Being a panelist means thinking through what your key messages actually are (e.g., no more than 3-5 points). Add in personal experience and perspectives. Try to encourage critical thinking among the audience; aim to generate discussion which will include the audience and not just be confined to the panel. If you are speaking later in the panel, listen to other’s comments; if they make the same points as you are going to, don’t repeat them but either reiterate swiftly or build on them.
Good panels are about good criticism – they are about unsettling knowledge production and moving it on in productive ways.
Adapted by Lynn McAlpine from Bærenholdt, J., Gregson, N., Everts, J., Granås, B., & Healey, R. (2010).
Can one present at too many conferences?
There are many rewards to conference-going, such as the opportunity for networking and feedback. However, travelling to conferences can be expensive and most students cannot get funding for more than one or two trips per year. It is also worth considering whether a CV with many more conferences than publications indicates a problem.
Funding for conferences
Supervisors may have funds for their students for their attendance of conferences or students may apply for other funding. McGill offers travel awards to student presenters, known as the GREAT Awards (Graduate Research Enhancement and Travel Awards). Note that these awards are distributed through individual faculties, so if students want to apply for them, they should contact their faculty. Departments, some student societies, and academic societies that host the conferences may also offer funds for student travelling.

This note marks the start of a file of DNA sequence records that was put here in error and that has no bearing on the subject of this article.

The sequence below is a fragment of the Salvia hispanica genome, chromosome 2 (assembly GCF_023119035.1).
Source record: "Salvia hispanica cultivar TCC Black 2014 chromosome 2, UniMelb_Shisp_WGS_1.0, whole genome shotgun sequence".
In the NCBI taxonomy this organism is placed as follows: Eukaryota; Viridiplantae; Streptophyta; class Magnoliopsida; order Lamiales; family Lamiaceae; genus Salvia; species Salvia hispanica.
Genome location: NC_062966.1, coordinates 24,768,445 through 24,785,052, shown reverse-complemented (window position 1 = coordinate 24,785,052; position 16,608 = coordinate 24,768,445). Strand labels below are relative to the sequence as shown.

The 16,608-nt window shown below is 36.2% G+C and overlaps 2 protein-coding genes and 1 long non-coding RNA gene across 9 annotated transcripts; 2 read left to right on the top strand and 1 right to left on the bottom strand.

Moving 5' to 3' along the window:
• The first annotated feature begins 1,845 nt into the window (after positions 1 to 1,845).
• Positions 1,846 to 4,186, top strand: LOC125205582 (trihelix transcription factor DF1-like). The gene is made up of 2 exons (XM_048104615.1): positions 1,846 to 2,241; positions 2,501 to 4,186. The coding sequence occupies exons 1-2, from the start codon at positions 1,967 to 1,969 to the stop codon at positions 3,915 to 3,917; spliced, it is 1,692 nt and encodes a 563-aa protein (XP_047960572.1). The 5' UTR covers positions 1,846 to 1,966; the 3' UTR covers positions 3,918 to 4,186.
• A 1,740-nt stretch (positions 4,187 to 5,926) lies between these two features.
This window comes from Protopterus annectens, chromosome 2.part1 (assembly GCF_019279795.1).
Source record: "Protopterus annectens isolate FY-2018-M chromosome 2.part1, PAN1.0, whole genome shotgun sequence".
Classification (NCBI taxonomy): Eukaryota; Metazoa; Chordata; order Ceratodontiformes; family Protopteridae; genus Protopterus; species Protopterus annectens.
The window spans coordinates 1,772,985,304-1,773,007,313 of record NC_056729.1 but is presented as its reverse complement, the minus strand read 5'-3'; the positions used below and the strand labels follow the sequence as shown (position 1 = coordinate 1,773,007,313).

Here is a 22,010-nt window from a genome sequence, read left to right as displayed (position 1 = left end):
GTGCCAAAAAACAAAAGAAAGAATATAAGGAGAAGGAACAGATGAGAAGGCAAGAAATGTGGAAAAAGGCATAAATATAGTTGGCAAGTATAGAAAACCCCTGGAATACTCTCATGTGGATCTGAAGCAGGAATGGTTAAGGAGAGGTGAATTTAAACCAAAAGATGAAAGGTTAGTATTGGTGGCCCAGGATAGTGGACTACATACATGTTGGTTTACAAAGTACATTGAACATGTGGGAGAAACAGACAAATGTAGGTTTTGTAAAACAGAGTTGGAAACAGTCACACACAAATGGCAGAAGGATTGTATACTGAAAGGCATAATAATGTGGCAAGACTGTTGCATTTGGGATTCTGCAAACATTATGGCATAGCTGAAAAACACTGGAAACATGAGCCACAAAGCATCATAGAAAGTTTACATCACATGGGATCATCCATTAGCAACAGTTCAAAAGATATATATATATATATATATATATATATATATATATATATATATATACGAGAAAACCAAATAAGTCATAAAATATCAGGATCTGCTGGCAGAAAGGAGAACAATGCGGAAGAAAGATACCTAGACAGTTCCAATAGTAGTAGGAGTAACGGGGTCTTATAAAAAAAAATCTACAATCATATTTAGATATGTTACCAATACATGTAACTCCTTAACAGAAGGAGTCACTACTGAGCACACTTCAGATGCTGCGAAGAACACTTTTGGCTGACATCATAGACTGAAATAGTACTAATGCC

Questions to consider:
- How much will the conference cost, including registration, transportation, accommodation and any other necessities not provided by the conference?
- Are you or your student eligible for any grants, scholarships or bursaries that can cover the costs?
- What are the benefits of this particular conference (e.g., who will be there, what are the main topics of discussion)? Are there other conferences that will provide the same benefits with a lower cost?
Conferences and publications on the CV
A related concern, suggested by anecdotal experience at least, is that some students might present at too many conferences and focus on networking without establishing credentials in the journals. If a student is aiming to pursue a career in academia, a lack of publications could become a barrier to securing grant funding and/or a permanent position.
Lacking evidence of scholarly publications, a long list of conference presentations on your CV might indicate to some readers that you have been unable to conclude the process of writing acceptable papers.
Questions to consider:
- In your experience (or your peers/colleagues experience), has this been encountered?
- What do you think the best conference-publication balance is?